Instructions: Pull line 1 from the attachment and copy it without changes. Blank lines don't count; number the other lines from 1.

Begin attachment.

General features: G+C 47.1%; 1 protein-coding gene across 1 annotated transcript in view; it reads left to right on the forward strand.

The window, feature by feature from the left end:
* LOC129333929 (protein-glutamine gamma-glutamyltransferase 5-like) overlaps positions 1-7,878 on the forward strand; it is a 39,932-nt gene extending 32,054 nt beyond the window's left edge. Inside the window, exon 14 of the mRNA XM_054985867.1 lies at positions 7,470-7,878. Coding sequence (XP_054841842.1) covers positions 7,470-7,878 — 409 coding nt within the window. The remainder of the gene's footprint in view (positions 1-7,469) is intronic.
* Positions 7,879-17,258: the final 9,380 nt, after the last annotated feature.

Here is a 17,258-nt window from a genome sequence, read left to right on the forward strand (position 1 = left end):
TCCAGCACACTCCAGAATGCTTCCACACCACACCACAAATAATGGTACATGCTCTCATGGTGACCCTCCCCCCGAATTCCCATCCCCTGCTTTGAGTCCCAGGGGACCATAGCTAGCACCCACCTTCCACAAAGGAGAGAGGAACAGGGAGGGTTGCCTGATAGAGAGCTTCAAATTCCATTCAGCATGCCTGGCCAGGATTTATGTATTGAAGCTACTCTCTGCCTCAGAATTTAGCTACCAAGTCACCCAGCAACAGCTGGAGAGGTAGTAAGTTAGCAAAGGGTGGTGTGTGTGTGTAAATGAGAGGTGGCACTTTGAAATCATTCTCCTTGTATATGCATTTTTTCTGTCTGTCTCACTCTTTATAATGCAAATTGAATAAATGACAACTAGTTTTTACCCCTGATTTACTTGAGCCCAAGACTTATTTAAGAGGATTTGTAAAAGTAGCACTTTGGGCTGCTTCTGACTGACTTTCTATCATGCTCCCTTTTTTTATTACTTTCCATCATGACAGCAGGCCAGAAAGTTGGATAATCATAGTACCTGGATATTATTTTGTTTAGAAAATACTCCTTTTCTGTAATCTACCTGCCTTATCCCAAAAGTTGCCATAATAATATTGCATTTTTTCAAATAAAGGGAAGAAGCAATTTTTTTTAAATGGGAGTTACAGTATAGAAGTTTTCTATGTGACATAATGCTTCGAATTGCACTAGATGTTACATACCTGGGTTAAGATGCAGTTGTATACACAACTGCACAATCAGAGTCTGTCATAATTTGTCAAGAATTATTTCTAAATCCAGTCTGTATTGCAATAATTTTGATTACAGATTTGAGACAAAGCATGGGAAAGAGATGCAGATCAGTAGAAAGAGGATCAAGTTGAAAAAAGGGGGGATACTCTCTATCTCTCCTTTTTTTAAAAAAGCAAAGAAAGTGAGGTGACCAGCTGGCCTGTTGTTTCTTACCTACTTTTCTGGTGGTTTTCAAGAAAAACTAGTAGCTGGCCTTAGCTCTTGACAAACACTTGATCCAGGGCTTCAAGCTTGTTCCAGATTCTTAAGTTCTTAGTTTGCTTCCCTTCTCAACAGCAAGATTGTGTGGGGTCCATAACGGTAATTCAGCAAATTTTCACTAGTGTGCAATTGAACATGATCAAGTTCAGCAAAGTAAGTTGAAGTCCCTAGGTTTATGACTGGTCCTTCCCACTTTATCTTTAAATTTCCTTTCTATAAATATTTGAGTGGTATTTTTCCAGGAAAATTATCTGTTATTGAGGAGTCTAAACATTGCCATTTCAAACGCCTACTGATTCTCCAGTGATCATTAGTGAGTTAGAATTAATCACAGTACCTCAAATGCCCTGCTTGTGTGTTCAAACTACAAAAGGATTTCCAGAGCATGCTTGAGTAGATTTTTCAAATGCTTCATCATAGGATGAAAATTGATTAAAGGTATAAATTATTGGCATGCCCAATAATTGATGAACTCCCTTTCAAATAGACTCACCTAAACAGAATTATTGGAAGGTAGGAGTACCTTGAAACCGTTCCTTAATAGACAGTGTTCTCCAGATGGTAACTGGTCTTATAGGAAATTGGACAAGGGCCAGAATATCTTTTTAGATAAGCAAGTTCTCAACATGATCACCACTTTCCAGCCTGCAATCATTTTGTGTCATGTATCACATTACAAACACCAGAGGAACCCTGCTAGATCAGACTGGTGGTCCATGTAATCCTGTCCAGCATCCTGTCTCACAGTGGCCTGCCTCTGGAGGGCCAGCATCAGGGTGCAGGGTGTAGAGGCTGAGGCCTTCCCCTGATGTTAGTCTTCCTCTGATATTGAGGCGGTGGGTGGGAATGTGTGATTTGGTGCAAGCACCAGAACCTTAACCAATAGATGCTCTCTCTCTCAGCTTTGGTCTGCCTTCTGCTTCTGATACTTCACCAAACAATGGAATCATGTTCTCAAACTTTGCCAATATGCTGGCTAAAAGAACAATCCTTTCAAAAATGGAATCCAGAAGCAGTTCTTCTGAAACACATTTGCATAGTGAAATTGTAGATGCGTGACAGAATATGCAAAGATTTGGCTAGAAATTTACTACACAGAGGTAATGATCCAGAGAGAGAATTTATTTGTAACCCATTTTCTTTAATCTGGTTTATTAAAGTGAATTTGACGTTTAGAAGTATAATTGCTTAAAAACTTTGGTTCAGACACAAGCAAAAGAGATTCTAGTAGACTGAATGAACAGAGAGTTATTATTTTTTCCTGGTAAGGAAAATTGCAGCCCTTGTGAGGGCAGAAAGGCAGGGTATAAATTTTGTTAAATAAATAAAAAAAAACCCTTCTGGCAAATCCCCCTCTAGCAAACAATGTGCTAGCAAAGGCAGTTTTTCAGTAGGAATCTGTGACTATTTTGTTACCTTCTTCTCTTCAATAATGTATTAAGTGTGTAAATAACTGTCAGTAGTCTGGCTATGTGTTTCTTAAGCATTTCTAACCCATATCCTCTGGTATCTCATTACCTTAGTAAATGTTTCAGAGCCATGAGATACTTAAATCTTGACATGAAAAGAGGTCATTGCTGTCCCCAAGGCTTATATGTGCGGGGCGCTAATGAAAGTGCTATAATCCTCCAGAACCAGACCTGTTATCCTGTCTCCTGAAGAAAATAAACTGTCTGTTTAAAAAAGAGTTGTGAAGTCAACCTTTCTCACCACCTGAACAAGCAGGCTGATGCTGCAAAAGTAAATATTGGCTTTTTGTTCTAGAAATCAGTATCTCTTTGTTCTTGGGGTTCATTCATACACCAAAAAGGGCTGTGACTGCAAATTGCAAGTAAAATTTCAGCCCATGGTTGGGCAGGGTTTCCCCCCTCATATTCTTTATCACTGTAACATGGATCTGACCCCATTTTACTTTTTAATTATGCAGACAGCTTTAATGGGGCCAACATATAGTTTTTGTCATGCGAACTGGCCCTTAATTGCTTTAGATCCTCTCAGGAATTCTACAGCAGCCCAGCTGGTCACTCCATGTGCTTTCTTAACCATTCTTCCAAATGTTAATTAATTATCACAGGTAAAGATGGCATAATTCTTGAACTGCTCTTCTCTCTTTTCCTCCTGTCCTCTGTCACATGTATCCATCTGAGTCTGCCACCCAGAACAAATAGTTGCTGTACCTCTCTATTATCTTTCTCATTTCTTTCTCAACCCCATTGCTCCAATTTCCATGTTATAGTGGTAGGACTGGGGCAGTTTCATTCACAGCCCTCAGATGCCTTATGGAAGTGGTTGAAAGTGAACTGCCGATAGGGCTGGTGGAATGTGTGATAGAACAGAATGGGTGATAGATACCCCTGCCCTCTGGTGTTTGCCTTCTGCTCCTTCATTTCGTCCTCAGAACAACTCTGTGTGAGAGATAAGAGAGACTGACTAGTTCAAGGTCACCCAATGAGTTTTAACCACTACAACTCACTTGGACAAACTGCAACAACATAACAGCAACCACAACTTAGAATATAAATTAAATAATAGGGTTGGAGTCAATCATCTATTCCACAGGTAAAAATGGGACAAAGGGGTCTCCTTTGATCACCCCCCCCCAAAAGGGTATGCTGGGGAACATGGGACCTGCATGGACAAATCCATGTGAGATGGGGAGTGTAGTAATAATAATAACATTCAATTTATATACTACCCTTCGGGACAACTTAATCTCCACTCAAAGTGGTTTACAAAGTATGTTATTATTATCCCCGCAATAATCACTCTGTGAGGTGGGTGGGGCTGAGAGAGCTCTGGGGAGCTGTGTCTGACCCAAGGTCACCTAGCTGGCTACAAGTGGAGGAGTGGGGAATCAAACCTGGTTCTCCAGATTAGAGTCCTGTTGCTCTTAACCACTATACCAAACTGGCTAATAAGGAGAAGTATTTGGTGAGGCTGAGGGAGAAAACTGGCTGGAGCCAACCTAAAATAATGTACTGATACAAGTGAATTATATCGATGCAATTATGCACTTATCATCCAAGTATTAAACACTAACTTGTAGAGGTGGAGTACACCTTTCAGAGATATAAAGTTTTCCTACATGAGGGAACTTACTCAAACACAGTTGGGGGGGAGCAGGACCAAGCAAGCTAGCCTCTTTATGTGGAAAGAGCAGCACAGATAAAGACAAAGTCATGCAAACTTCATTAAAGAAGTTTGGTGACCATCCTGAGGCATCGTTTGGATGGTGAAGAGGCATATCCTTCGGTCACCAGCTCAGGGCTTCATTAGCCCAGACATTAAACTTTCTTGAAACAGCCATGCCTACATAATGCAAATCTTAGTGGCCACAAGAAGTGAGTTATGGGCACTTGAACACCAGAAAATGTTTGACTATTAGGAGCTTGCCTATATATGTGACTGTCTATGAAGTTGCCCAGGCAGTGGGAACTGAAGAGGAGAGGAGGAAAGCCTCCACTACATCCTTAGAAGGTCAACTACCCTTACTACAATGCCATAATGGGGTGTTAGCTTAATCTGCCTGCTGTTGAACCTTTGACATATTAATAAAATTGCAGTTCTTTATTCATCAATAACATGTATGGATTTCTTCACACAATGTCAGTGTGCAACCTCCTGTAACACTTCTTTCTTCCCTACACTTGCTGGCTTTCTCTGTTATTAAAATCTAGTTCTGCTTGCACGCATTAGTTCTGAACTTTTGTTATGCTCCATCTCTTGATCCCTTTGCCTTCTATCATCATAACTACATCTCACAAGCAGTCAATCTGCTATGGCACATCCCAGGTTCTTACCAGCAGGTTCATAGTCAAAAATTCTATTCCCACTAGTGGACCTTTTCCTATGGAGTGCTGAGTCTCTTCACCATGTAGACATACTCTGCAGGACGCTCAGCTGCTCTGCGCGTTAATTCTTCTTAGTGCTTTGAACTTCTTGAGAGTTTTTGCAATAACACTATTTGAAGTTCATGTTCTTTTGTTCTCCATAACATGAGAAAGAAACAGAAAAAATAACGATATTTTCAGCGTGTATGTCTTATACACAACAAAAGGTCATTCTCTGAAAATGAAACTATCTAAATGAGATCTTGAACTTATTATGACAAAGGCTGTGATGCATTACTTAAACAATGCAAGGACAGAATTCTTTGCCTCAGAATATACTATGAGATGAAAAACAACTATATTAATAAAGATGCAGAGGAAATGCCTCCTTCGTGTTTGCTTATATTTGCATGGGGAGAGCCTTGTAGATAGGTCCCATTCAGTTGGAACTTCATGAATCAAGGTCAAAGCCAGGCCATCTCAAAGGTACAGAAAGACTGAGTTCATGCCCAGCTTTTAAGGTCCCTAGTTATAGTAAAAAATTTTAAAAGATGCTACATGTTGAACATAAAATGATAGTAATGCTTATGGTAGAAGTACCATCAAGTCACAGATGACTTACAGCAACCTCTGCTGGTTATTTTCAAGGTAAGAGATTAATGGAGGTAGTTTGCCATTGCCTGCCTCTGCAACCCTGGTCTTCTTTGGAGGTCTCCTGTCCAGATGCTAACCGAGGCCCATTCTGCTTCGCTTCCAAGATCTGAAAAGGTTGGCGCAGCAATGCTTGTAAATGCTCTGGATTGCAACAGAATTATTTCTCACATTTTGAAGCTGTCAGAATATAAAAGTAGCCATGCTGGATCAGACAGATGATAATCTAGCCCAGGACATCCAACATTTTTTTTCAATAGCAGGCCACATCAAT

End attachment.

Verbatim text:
General features: G+C 47.1%; 1 protein-coding gene across 1 annotated transcript in view; it reads left to right on the forward strand.